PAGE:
NOAA’s Bizarre Unfolding Fiscal Scandal
National Weather Service Head Pushed Out in Frantic Damage Control Drill
Washington, DC — To bury bad news in Washington, agencies often hold off releasing until Friday; bad news is often held until the Friday before a three-day weekend. That was the case last Friday, May 25th, the day before the Memorial Day weekend, when the National Oceanic & Atmospheric Administration (NOAA) disclosed that millions of dollars had been illegally “reprogrammed” within its National Weather Service (NWS) whose leader abruptly retired effective four days later (yesterday), according to documents posted by Public Employees for Environmental Responsibility (PEER).
NOAA’s leader, Dr. Jane Lubchenco, Undersecretary of Commerce for Oceans and Atmosphere, revealed that she had received a completed report on these fiscal improprieties back on May 11 but held off going public for two weeks. Despite calling for greater transparency in NOAA budgetary operations, Dr. Lubchenco did not release the 60-page internal Investigative Report or its 88 exhibits. Instead, she released a decision memo with her reactions, leaving a growing list of unanswered questions:
- How much money was involved and over how many years? Reports of affected funds range from $30 million to $100 million and the investigative team only looked at FY 2010 and 2011;
- NOAA appears to claim that it had no knowledge of the NWS budgetary imbalances that supposedly led to illegal fund transfers, yet those very imbalances were repeatedly raised to NOAA by the National Weather Service Employees Organization, the principal affected union;
- Why were whistleblower reports ignored for almost two years by control agencies, each of which “did not take timely action when notified of alleged improprieties,” according to Lubchenco?;
- Where was/is the Office of Inspector General (OIG) for the Department of Commerce? Not only did OIG deflect insider disclosures but the office was not part of the team producing the report. Even now, NOAA is “contracting with outside independent firms to conduct a financial audit and a program audit of NWS,” according to Lubchenco, yet these audits are typically grist for the OIG; and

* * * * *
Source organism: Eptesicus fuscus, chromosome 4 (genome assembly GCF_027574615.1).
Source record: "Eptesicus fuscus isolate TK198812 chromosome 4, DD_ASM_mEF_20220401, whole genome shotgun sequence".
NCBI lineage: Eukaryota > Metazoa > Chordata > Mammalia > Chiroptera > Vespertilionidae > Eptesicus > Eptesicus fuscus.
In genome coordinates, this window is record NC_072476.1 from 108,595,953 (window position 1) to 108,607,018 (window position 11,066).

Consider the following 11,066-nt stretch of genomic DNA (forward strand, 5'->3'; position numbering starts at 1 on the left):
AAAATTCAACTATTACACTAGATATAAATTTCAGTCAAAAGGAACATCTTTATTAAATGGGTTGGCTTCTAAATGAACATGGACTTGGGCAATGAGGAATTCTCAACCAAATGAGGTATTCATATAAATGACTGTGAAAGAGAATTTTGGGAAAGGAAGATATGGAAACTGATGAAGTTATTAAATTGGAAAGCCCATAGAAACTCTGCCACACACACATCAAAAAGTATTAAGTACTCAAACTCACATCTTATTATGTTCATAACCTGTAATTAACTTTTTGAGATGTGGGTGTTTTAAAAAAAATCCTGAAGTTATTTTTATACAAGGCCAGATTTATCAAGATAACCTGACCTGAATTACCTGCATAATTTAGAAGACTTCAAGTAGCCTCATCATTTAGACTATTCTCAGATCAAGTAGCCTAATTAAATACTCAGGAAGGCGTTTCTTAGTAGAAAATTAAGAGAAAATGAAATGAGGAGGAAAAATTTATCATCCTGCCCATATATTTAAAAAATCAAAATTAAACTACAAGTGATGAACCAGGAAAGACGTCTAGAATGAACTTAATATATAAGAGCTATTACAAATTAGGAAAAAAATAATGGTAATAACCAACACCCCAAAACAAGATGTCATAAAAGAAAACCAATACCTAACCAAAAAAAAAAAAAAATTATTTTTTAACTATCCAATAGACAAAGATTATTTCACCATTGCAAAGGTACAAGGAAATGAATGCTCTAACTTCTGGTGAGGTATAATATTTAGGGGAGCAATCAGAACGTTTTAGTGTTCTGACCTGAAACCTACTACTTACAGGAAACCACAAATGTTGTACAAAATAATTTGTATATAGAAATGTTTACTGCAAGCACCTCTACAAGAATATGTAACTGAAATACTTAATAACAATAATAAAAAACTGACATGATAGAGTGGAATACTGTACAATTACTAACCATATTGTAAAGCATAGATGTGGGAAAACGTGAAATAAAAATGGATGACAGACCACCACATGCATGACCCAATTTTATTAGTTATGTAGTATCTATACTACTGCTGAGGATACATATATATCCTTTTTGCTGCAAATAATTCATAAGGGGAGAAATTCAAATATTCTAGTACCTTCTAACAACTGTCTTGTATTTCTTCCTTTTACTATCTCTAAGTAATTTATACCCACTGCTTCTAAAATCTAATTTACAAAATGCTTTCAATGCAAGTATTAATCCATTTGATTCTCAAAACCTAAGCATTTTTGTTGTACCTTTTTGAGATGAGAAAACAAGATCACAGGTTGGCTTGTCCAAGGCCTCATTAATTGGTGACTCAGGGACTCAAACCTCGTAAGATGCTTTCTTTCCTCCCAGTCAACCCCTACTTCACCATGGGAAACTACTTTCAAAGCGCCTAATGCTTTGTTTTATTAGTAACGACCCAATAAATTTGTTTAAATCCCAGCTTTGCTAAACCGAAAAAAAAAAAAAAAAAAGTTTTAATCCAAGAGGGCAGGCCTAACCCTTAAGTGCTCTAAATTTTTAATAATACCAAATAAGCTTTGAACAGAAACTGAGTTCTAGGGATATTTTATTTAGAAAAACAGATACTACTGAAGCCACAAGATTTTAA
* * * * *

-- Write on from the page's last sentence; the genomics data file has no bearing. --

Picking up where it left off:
- “Under Secretary Lubchenco has assured me that appropriate disciplinary action is being taken regarding those involved,” according to Commerce Undersecretary Rebecca Blank. But if NWS employees acted under the direction of now-departed NWS head Dr. Jack Hayes, how can they be punished for following orders? Moreover, the actions supposedly violated the Anti-Deficiency Act, which forbids obligating funds without congressional appropriation and carries criminal sanctions but there is no mention of referring cases to the Department of Justice.
“NOAA should not be allowed to self-investigate and exonerate its political leadership,” stated PEER Executive Director Jeff Ruch, pointing out union claims that budget juggling was needed to avoid needless furloughs of NWS employees. “We do not know whether faithful public servants are being scapegoated to divert attention from colossally dysfunctional management.”
This mess unfolds in the middle of a disastrous FY 2013 NOAA budget campaign. Citing costs of new weather satellites, NOAA proposed a whole series of budget cuts, the most troubling of which were to jettison tsunami readiness programs. These latter cuts were not featured in public briefings but buried in NOAA budget documents and publicized by PEER. In the bi-partisan backlash that ensued, virtually all of the NOAA cuts have been reversed in both houses of Congress and the Democratically-controlled Senate (with GOP support) moved the satellites out of NOAA’s budget entirely – giving the program to NASA. The net result will shrink the NOAA budget by a third –from $5.1 to $3.4 billion.
“NOAA’s brain trust appears to have a reverse Midas touch on budgetary matters,” added Ruch, noting that congressional leaders, such as U.S. Senator Olympia Snowe, are calling for increased scrutiny in areas that have rarely been controversial. “Given the implosion of NOAA credibility, Congress needs to step up to the oversight plate if we want honest answers.”